Sunday, December 4, 2016

Part II - A Treasure Trove of History

John Preston's Journey from England to New York - 1833


John Preston 1808-1881
(This information was given to me when we first purchased the Preston-Gaylord Cobblestone Farmhouse in 1998 by John Preston's great-great-great grandson; Edward (Ted) Gaylord. His log was already neatly typed for my reference. I am unaware of the whereabouts of John S. Preston's original written diary of his experience crossing the Atlantic Ocean from England.  Note: I have not corrected any misspellings as my goal was to keep John Preston's words authentic).

John S. Preston: Born September 1, 1808 in Sutton upon Derwent, East Riding of Yorkshire, England. He died January 16, 1881 in Sodus, NY.  John S. Preston married Elizabeth Swales October 27, 1835.

John S. Preston's  1833 Journey from Hull, Yorkshire, England to Stanten Island, New York. Below are some of his observations as a passenger aboard the Ship Maida, with Captain Peckitt bound for New York, North America. The journey took seven weeks and three days. Below are some of his more interesting entries to his log. Some days were more eventful and more challenging than others with weather conditions and passengers becoming ill and dying. However, he scribes an entry each day for 52 days.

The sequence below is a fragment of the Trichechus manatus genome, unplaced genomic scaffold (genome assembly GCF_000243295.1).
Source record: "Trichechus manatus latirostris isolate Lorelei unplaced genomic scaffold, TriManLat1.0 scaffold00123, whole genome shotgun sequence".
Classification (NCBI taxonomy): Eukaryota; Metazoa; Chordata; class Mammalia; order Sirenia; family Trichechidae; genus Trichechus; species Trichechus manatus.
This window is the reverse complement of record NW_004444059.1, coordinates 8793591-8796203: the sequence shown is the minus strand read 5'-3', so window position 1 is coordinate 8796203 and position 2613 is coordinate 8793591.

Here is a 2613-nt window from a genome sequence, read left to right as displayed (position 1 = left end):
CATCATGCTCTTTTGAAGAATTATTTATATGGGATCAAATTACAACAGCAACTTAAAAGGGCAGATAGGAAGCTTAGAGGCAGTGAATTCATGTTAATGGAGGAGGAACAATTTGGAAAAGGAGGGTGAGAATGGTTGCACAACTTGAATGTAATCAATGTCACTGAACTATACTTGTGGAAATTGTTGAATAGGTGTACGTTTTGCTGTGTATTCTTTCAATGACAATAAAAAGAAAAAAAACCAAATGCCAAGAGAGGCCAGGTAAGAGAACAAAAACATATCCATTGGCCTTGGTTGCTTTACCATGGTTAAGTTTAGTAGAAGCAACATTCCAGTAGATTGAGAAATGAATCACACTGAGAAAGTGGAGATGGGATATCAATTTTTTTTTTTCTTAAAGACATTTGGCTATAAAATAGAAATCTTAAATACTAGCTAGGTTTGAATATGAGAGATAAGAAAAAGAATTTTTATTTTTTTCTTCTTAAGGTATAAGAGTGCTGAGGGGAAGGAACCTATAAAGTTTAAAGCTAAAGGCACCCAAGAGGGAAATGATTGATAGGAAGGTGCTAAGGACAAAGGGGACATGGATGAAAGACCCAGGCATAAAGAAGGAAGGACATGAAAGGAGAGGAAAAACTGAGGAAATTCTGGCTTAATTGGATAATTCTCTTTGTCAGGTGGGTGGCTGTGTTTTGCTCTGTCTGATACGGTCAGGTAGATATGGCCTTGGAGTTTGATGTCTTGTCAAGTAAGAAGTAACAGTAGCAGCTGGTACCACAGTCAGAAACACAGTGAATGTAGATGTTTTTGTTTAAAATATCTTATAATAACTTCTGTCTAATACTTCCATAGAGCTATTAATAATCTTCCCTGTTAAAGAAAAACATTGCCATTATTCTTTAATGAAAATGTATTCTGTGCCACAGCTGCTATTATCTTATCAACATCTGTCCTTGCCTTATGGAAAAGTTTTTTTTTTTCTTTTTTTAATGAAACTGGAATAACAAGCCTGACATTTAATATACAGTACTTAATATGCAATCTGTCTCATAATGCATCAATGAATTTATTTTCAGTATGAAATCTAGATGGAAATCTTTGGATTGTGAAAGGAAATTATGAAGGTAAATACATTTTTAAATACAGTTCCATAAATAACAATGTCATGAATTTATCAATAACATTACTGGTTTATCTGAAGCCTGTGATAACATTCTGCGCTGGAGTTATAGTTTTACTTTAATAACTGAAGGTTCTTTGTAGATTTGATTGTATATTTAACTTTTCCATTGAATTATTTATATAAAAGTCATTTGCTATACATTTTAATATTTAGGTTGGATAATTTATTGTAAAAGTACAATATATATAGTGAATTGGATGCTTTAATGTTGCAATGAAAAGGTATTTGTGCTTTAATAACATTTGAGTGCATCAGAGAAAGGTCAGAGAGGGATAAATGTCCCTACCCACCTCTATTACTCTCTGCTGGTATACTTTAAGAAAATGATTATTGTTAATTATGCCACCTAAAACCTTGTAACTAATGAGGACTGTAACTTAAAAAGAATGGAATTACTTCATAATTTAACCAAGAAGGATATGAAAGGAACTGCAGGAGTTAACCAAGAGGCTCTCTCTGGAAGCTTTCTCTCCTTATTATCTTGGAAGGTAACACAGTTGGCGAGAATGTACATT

The journey begins on April 11, 1833 - John S. Preston, leaves Sutton with eight others to Hull, Yorkshire, England.
April 12, 1833- they board the ship, but do not set sail until April 17. John Preston describes each day, the direction in which they are going, the activities that take place; such as prayer services, other ships passing by, shooting a wild duck, playing dominoes as they sailed through the straights of Dover, across the Atlantic, and the weather each day. 

May 1st the ship is heaving heavily and most of the passengers are sick.